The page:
"If it were budgeted for me, it should be for me," he said.

School district payroll records list him as a secretary making $40,000, but he said he actually filled more than 15 roles that are integral to the school's operations, including clerical work, recruitment efforts and even serving as its crossing guard and a substitute teacher when there's a shortage.


"Any position where there's a gap, I've been there to fill that in," he said. "Before we had a building, I worked for this school. I've had other job offers, but I would rather be here to support our students, our staff."

At Tuesday's hearing, Holton referred to Bratcher's situation as evidence that the school system's handling of the layoffs has been inhumane.

"He was given a slip to say you're gone," she told Sterrette. "This speaks to part of what's wrong with our system. We are more focused on paper and procedure than how we impact the lives of the community. ... We have to stop the madness."

City school officials did not respond to a request for comment on the City Council action nor other criticism Thornton has faced over the layoffs.

Leaders of affected schools have also decried Thornton's approach to layoffs as infringing on their autonomy and lacking transparency.

Principals slated to lose staff received an email just hours before central office employees were deployed to schools to break the news.


Principals said they were not only told that they were going to lose a staff member they had hired, but that the central office would fill the position with someone of its choosing — a move that reverses a policy of "mutual consent" started under former Baltimore City schools CEO Andrés Alonso that allowed principals and staff to agree on a job placement.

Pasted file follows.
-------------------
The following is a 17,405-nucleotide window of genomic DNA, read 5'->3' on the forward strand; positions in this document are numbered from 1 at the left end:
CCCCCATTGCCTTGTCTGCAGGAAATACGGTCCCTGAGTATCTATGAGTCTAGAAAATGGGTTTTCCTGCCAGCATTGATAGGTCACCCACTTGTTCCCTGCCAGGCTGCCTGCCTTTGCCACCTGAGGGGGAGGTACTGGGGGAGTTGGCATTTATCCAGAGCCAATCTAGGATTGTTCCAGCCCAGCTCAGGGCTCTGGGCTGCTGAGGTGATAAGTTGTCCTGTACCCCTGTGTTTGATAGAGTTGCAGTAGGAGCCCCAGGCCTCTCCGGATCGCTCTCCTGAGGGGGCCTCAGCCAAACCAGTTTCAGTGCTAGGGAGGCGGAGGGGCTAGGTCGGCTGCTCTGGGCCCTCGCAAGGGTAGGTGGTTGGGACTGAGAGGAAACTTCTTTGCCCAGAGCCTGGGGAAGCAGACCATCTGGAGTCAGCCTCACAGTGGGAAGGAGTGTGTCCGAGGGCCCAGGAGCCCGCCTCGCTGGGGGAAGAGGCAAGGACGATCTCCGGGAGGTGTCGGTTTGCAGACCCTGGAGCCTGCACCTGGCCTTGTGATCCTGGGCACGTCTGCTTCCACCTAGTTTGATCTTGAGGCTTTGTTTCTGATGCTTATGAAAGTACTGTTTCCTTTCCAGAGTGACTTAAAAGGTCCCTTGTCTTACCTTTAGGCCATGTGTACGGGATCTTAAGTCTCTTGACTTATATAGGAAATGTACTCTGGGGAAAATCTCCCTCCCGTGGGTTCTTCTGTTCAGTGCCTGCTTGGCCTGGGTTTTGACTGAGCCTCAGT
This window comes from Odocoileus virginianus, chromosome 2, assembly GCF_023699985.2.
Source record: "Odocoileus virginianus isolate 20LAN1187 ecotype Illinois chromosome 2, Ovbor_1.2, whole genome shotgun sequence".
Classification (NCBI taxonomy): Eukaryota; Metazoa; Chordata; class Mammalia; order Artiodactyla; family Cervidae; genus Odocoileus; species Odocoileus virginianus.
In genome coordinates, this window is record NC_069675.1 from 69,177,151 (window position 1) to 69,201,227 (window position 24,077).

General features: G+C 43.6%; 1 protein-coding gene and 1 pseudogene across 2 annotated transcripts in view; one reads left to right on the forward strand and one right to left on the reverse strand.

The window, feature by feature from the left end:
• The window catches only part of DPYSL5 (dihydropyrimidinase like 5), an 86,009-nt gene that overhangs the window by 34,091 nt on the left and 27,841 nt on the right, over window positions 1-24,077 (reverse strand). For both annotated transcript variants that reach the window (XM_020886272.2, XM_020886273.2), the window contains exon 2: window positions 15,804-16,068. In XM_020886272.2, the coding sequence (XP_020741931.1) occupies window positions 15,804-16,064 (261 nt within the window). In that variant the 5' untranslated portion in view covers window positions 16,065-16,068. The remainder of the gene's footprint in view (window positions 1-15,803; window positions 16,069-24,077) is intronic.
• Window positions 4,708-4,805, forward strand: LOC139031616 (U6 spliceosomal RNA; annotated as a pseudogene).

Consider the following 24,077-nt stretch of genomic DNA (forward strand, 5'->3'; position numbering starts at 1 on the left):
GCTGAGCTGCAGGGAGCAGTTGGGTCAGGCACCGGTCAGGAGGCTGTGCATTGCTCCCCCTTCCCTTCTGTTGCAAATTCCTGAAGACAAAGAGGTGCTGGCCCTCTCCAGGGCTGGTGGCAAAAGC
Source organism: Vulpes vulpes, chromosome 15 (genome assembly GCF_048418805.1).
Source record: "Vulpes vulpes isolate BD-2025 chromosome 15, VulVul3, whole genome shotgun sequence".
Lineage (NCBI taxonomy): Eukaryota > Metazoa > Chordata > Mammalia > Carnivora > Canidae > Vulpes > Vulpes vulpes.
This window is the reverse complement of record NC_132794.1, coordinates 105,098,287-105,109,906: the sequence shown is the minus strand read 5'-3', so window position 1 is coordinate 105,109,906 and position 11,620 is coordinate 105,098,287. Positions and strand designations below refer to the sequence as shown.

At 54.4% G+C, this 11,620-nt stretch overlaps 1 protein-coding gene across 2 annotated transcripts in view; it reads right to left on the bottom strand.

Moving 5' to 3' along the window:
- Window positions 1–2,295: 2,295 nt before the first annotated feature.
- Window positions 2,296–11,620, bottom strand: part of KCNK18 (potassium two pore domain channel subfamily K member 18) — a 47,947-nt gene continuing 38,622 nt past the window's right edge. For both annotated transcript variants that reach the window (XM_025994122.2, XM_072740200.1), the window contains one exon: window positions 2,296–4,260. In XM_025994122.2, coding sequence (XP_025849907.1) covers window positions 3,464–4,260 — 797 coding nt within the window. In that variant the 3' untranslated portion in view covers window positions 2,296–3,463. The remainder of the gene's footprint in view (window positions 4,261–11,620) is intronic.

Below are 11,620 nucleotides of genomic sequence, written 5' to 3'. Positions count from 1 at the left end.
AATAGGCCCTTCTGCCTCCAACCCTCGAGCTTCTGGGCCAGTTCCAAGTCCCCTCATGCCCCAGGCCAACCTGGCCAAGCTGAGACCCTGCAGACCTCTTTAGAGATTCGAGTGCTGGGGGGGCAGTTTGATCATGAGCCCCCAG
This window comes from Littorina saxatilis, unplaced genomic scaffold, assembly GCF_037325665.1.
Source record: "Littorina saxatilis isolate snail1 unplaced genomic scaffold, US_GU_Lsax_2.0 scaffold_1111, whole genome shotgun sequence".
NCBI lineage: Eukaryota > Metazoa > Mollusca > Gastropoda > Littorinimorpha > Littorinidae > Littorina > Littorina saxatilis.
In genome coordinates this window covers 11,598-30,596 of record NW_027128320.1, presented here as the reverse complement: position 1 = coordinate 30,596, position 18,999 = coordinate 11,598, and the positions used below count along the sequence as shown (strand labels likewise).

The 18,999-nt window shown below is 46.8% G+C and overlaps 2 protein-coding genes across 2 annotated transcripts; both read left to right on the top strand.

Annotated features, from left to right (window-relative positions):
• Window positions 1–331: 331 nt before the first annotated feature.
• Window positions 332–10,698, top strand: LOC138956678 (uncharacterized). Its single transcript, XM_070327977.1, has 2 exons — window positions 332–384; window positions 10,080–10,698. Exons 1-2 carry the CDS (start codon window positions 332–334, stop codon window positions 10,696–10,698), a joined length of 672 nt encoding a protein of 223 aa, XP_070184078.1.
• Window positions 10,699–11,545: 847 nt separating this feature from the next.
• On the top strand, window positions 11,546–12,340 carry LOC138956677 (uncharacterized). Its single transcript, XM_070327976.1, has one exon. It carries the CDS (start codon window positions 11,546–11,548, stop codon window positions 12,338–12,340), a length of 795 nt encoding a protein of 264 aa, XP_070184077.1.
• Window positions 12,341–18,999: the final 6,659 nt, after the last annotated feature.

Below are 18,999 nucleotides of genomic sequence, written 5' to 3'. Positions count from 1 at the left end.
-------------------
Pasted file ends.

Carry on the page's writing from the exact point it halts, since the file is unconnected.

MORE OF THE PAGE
At the city school board meeting Tuesday night, there were more calls for Thornton to reverse the layoffs of the 59 school-based staff.

Marc Martin, principal of Commodore John Rodgers School, told the board the staff member he was forced to cut didn't fit any of the criteria outlined by Thornton for staff who would be laid off. His staff member was in a permanently funded position, supported by the school's budget.

Martin said district officials argued that while principals may not have kept the people they wanted, they maintained "positional authority." But a principal's ability to decide who joins their team is just as important to a school's success, he said.

"Everyone in this room knows, it's about the people, not the position," Martin said.

Parents cited Martin's ability to make decisions about his staff for the school's notable progress in the last five years.


They also called the laid-off Commodore employee, staff associate Krystal Henry, everything from a "mother figure" to a key part of the school's foundation.

"There are people who say we're waiting for superman. We feel like we're losing our superwoman," said parent Barry Armstrong.

Henry also attended the board meeting and asked to keep her job. Her husband, who worked at district headquarters, was also laid off in Thornton's reorganization of the central office, details of which have yet to be disclosed to the public.

"I think I spend more time with [children at Commodore] than I do with my own," Henry told the school board. "I don't know what I can do, but I am asking for this decision to be reversed."